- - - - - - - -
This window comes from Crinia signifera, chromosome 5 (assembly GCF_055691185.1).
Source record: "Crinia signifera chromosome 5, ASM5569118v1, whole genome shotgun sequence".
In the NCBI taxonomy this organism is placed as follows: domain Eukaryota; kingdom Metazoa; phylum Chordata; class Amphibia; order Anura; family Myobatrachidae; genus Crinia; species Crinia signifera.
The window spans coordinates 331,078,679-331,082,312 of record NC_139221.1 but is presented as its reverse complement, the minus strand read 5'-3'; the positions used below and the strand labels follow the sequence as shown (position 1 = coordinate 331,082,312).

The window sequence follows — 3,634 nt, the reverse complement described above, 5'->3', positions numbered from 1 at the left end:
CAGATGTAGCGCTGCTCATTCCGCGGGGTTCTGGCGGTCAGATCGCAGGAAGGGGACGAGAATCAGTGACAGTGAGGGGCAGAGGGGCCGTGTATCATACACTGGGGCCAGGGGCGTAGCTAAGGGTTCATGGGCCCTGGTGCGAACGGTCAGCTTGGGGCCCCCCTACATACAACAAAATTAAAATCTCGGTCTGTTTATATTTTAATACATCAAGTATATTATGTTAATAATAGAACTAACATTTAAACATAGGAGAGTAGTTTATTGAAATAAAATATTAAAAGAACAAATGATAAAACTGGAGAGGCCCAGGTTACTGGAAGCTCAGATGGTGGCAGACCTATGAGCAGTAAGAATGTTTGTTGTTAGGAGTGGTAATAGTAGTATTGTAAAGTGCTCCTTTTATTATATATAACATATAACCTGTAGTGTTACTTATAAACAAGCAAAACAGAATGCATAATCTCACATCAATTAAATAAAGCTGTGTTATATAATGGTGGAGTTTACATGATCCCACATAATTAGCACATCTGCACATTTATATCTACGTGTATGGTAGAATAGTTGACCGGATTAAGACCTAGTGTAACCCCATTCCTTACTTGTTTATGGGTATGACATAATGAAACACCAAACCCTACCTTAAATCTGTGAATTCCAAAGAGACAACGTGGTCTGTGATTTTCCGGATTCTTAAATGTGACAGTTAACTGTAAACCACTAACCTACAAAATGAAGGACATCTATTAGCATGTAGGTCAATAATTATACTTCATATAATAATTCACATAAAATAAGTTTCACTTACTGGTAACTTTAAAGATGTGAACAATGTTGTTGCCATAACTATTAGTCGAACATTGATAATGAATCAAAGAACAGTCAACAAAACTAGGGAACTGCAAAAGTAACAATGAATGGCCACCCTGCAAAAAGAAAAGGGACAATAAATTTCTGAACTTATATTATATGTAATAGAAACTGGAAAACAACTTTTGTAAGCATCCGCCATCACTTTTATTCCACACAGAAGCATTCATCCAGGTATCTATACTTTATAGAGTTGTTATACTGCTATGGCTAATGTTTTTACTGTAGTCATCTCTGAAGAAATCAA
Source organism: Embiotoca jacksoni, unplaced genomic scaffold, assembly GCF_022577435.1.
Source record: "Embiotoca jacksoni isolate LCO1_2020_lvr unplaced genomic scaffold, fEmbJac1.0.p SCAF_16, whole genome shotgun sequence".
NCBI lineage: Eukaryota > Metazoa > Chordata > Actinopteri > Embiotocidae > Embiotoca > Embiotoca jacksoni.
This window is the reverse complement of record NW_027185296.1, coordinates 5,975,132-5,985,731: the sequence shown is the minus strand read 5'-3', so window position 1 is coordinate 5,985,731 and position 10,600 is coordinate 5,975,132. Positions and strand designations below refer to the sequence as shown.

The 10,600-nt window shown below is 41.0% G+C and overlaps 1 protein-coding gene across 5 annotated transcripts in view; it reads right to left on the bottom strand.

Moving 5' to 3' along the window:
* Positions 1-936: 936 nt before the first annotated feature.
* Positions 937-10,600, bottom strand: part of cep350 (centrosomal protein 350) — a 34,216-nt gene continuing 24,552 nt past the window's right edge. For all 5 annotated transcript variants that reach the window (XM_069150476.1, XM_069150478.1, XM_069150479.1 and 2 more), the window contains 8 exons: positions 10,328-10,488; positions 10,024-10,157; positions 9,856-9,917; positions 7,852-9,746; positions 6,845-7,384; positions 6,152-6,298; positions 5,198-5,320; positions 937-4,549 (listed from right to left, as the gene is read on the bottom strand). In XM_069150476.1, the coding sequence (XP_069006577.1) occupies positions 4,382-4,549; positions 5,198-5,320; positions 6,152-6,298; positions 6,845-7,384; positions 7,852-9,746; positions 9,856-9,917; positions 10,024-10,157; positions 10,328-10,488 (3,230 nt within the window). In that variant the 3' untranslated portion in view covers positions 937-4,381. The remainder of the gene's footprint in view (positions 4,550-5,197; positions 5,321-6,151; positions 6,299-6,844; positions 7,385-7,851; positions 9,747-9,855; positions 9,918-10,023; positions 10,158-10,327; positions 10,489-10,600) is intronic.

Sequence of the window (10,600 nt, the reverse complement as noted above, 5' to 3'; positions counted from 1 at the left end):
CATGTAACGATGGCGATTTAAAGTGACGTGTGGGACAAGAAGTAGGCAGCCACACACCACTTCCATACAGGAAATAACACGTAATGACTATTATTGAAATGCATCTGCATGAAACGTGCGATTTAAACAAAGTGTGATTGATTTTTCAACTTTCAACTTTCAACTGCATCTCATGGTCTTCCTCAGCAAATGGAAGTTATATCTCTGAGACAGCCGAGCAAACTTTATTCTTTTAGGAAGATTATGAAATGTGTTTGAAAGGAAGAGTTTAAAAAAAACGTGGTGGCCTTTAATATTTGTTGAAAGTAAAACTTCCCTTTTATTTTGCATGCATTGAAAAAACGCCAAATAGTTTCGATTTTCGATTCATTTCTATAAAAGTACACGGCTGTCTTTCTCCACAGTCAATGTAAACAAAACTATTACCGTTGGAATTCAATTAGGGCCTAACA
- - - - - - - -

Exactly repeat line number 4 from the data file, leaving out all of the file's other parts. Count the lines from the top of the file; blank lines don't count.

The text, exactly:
The window spans coordinates 331,078,679-331,082,312 of record NC_139221.1 but is presented as its reverse complement, the minus strand read 5'-3'; the positions used below and the strand labels follow the sequence as shown (position 1 = coordinate 331,082,312).